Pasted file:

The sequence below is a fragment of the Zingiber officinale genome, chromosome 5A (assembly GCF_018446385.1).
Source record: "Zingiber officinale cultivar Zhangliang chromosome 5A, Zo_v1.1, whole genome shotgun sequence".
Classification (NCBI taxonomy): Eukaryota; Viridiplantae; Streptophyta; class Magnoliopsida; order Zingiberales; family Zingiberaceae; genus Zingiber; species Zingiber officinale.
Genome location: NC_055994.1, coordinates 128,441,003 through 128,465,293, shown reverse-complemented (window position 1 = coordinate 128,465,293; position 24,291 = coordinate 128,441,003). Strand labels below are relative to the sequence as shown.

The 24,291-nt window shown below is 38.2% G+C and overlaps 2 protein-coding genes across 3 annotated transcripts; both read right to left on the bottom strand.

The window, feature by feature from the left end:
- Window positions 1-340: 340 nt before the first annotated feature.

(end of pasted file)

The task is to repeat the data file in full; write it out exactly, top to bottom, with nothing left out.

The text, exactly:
The sequence below is a fragment of the Zingiber officinale genome, chromosome 5A (assembly GCF_018446385.1).
Source record: "Zingiber officinale cultivar Zhangliang chromosome 5A, Zo_v1.1, whole genome shotgun sequence".
Classification (NCBI taxonomy): Eukaryota; Viridiplantae; Streptophyta; class Magnoliopsida; order Zingiberales; family Zingiberaceae; genus Zingiber; species Zingiber officinale.
Genome location: NC_055994.1, coordinates 128,441,003 through 128,465,293, shown reverse-complemented (window position 1 = coordinate 128,465,293; position 24,291 = coordinate 128,441,003). Strand labels below are relative to the sequence as shown.

The 24,291-nt window shown below is 38.2% G+C and overlaps 2 protein-coding genes across 3 annotated transcripts; both read right to left on the bottom strand.

The window, feature by feature from the left end:
- Window positions 1-340: 340 nt before the first annotated feature.